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  • Rolph Scarlett’s Geometrics
        Beginning next Thursday, Law­rence Fine Art in East Hampton will present a retrospective of the work of the American modernist painter Rolph Scarlett through May.
        Scarlett was a geometric abstractionist who shared affinities with Marsden Hartley, John Marin, and Joseph Stella. His varied stylistic career explored Cubism, Biomorphism, Abstract Expressionism, and Surrealism. According to the gallery, the artist worked with Jackson Pollock and also produced drip paintings.

  • A Polaroid image of Little Edie taken by Andy Warhol in 1976, a souvenir of the early post-film time, will be up for auction at Christie’s tomorrow. It is expected to sell for $5,000 to $7,000.
  • Putting It on Paper
        Arlene Bujese has returned to the Southampton Cultural Center to present “Paperwork” through April 22. A reception will take place on Saturday from 4 to 6 p.m.
        The exhibition, for which Ms. Bujese served as curator, will include collage, drawing, painting, and photography. The artists include Stephanie Brody-Lederman, Margery Harnick, Anne Sag­er, Roseann Schwab, Walter Schwab, Gail Miro, Mary Stubelek, Greg­ory Thorpe, E.E. Tucker, and Hans Van de Bovenkamp.

  •     A young girl glides through a museum that has some of the greatest works of art on display. In verse she finds herself reacting to the surroundings. Vincent van Gogh’s “Starry Night” makes her “twirly-whirly, twinkly, sparkly, super swirly.” Edvard Munch’s “Scream” makes her gasp, and a Degas dancer has her up on her tippy toes.

  •     The life and achievements of David G. Rattray, a poet and translator who was born and grew up in East Hampton, will be celebrated in Manhattan next week with a day and evening of readings, film, and visual art on the 20th anniversary of his death.
        Mr. Rattray was the brother of Everett Rattray, the longtime editor and publisher of The East Hampton Star, and uncle to his son, David E. Rattray, the current editor.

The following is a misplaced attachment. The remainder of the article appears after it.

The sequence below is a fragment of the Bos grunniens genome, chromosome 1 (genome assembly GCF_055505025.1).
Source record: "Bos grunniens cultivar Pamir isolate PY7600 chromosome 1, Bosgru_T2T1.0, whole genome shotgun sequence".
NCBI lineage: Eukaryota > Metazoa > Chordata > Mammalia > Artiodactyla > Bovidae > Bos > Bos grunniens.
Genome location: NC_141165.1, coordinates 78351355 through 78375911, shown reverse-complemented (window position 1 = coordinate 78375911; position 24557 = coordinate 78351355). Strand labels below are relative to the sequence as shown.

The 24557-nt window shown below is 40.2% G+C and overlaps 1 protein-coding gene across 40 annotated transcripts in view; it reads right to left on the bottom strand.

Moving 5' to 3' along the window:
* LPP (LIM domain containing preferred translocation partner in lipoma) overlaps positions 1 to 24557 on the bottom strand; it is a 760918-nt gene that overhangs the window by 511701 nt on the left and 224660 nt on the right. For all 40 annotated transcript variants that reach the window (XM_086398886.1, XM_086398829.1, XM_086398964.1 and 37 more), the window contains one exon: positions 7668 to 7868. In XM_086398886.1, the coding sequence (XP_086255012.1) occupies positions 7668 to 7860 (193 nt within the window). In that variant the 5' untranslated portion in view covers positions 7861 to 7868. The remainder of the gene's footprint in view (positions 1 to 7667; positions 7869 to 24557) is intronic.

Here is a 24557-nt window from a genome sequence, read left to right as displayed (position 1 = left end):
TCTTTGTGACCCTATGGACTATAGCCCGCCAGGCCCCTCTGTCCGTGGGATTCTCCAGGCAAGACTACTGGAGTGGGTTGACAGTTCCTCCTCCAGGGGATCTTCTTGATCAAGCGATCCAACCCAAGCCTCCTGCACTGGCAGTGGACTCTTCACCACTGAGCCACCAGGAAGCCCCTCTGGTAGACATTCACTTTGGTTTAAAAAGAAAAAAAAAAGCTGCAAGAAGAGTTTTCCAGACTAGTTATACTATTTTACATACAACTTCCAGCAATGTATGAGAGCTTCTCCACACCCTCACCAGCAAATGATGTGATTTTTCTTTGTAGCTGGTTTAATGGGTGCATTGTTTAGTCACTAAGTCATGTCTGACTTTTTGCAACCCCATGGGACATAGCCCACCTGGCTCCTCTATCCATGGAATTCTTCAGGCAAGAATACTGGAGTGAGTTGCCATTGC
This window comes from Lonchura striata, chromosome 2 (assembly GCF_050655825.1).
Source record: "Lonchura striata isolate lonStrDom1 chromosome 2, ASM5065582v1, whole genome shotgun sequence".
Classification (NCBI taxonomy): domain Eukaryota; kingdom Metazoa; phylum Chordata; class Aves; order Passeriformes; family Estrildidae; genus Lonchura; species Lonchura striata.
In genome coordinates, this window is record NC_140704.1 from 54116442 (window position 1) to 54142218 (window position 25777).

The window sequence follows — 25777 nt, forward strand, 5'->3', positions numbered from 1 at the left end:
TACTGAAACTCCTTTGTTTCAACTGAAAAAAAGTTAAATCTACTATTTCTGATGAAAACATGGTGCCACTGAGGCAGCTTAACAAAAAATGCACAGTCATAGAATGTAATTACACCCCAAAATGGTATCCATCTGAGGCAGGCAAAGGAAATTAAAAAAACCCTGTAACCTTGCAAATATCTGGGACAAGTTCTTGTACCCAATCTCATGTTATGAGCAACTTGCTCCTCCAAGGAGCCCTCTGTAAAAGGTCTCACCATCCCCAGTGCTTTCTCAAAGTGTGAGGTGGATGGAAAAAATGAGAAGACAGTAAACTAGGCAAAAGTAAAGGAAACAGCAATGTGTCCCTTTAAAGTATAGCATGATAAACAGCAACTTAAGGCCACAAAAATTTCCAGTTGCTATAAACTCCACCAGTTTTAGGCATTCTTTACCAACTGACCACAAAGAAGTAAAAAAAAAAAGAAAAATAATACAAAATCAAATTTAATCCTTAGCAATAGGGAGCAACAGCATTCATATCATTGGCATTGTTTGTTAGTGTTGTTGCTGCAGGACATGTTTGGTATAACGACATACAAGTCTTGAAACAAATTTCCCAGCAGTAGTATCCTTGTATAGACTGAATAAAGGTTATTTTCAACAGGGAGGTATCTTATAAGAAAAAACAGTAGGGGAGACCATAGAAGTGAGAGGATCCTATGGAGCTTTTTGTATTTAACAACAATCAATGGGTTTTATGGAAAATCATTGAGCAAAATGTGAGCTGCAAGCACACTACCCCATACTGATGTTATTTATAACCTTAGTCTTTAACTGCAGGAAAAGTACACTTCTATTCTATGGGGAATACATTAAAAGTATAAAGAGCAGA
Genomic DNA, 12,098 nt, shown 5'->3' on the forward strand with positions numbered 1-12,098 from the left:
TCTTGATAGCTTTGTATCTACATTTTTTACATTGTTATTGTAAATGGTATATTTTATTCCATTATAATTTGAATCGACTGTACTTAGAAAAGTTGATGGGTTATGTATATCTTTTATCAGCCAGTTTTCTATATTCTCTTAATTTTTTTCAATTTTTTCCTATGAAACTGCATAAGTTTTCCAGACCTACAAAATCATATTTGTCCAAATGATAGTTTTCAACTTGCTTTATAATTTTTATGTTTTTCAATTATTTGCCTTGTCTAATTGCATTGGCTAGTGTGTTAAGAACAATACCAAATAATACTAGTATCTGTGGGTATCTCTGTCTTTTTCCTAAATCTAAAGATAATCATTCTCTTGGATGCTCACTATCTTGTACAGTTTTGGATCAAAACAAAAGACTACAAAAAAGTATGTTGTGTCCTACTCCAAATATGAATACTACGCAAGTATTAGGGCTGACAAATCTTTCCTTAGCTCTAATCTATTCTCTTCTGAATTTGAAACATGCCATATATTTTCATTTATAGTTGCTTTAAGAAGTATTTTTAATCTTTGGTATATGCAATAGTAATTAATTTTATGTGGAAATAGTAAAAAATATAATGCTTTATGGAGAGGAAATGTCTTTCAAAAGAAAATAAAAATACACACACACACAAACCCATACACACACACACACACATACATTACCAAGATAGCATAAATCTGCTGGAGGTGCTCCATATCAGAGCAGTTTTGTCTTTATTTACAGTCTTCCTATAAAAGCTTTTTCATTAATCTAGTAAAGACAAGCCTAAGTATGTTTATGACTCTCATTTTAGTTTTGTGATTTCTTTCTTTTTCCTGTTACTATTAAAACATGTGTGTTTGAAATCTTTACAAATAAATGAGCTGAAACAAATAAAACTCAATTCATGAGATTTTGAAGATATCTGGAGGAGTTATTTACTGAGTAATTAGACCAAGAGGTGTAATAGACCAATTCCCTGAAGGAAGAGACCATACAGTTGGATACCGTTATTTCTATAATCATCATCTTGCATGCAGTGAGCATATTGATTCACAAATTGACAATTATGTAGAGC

• To Fool the Eye
        Todd Norsten will be featured in the solo show “This Isn’t How It Looks” at Glenn Horowitz Bookseller in East Hampton beginning Saturday with a reception from 6 to 8 p.m.

  •     She could have remained forever known as Richard Burton’s first wife, thrown over for Elizabeth Taylor after a slew of other affairs, but Sybil Williams Burton Christopher was not satisfied being a footnote in someone else’s biography.
        “I’m not famous,” she told The Star in 1994, “I’m notorious.” But she was resolute in not wanting “to talk about that nonsense” surrounding her first marriage, which lasted 14 years, despite the affairs.

  •    A furniture store, a trip to Cuba, a legend regarding four wolves — how does one tell and preserve the stories and history of a family aside from the oral tradition? For decades and even centuries, the answer for many households was through the assemblage of quilts.
        The Bennett family has donated two uniquely well-preserved examples of the medium to the East Hampton Historical Society, and they will be included in an exhibition of recent acquisitions planned for late spring and early summer of next year.

  • Docents Have Their Say
        Visitors to the Pollock-Krasner House and Study Center may know them as interpreters and keepers of the legacy of two of the most influential artists of the 20th century who worked in our backyard. But those who know docents outside of that role, know they also like to express themselves in other ways. This weekend, for the first time, all of their creative endeavors will be brought together in a show at Ashawagh Hall that will demonstrate how much their artistic output is shaped by what they do in their day job.